Chris Pearl has always loved history. He visited historic battlefields with his parents and read books on the American Civil War as a child – but it wasn’t until college that he began to seriously consider history as a career path. Diving deeper into early American history while a student at SUNY Brockport, Pearl produced a master’s thesis on Benjamin Franklin and the coming of the American Revolution. “That process,” he says, “both the mentoring and the actual writing of the thesis, was when I realized there were several incongruities in the literature that I wanted to research further.” And so Pearl came to Binghamton University to do exactly that.
His decision to choose Binghamton was solidified when he spoke with Douglas Bradburn, associate professor of history. “My meeting with Dr. Bradburn and Dr. Dave Hacker in the weeks before I made my decision assured that I would be coming to Binghamton,” Pearl explains, describing his mentors as “inviting and interested in my work.” The deal was sealed for Pearl when he learned about the Upstate Early American Workshop, still in its beginning stages, and about Binghamton’s intention of joining the McNeil Center for Early American Studies consortium.
With Bradburn as his advisor, Pearl began to develop his own work on the American Revolution in Pennsylvania, focusing on the American Revolution as a process of state formation, taking a “more structural approach” to his initial research questions.
“Through my research I began to ask new questions focusing on the impact of these social changes,” says Pearl. Soon, a discovery was made: The colonial and imperial governments were not willing to evolve to fit the changing lives of the citizens they governed. This “influenced Pennsylvanian’s perception of their government as cruel and unresponsive to their needs,” Pearl says. Initially focusing only on the causes of rebellion and revolution in America, Pearl now sees Pennsylvanian’s concerns as crucial to their later sense of government distrust, and to the process of state formation.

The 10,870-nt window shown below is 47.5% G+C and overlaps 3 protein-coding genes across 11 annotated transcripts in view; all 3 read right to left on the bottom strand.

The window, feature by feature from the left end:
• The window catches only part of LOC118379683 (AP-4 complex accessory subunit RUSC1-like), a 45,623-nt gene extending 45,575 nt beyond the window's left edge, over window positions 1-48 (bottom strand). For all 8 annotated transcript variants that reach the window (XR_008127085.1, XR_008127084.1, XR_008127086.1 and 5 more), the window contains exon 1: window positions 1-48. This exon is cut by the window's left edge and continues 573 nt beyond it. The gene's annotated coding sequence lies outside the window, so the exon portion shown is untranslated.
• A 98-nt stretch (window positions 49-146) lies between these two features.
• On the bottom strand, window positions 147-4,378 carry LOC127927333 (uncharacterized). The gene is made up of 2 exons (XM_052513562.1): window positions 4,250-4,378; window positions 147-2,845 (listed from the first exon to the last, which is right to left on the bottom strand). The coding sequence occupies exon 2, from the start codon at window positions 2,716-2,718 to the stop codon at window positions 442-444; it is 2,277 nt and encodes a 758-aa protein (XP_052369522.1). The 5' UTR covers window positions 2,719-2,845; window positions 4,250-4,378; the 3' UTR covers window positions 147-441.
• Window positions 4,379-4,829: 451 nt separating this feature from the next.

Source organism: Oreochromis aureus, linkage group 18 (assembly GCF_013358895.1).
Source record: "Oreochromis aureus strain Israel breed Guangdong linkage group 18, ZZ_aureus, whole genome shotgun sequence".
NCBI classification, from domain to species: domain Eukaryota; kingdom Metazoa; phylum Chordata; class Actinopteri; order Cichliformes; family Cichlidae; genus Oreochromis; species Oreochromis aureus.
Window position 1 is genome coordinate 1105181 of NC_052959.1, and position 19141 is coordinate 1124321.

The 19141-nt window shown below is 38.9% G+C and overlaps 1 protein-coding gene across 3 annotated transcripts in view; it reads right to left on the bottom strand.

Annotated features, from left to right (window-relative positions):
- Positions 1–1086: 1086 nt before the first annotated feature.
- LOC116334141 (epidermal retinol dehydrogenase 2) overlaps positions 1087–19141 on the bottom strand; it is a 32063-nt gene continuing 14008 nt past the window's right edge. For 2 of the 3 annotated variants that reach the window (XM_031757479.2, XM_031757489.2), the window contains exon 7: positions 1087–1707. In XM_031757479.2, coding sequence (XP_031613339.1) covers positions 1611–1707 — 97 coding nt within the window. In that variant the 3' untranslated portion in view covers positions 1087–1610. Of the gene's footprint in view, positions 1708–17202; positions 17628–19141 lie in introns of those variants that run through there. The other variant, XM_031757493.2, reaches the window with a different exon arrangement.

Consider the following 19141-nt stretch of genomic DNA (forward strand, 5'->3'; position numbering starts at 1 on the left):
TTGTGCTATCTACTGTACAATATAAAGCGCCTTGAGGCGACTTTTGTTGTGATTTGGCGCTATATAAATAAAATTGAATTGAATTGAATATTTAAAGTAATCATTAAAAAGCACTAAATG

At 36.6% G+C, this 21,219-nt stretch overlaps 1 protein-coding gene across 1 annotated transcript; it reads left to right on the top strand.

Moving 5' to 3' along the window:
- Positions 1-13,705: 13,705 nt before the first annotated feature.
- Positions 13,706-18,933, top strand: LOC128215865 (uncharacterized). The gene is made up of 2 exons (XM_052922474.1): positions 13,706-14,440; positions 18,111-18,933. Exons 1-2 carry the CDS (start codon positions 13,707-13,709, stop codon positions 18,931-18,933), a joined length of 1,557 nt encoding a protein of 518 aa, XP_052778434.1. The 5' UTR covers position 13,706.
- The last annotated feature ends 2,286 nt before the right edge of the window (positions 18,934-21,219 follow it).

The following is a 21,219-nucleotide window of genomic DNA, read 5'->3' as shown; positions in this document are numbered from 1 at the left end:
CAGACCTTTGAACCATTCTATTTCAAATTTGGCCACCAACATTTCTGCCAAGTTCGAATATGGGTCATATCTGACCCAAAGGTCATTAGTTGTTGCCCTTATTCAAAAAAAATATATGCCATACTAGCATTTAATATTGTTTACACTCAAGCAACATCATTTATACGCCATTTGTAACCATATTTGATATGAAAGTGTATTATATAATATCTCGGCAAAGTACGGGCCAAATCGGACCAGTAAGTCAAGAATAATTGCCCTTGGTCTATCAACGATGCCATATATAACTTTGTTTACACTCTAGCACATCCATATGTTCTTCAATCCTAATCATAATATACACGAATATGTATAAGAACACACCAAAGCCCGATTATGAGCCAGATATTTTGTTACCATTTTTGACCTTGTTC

Pearl also came to another realization about the creation of the United States: “They did not formulate a more democratic government for democracy’s sake. Rather, it represented a means to fix the issues of government that they had found so problematic, by making the government bend to the people’s will.”
The importance of Pearl’s work stems from its refusal of common perceptions of American history. “Historians of early America often stress continuity rather than change, arguing that state and local governance basically replicated the colonial system. “My work demonstrates the opposite,” he says, showing that the American Revolution “was transformative for everyday people,” and “the inadequacies of the colonial government powerfully influenced how people thought about their government, and how they sought to change it.”
Pearl hopes to turn his dissertation into a book manuscript, and that his work “will change the way historians think about the revolution and its relationship to the formation of states, and the creation of legal structures.” Pearl recently accepted a tenure track position at Lycoming College in Williamsport, PA.
Last Updated: 2/1/13